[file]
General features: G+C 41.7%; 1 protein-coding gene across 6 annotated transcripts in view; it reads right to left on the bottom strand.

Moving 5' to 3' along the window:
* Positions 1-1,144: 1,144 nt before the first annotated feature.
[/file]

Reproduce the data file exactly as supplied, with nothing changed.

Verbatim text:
General features: G+C 41.7%; 1 protein-coding gene across 6 annotated transcripts in view; it reads right to left on the bottom strand.

Moving 5' to 3' along the window:
* Positions 1-1,144: 1,144 nt before the first annotated feature.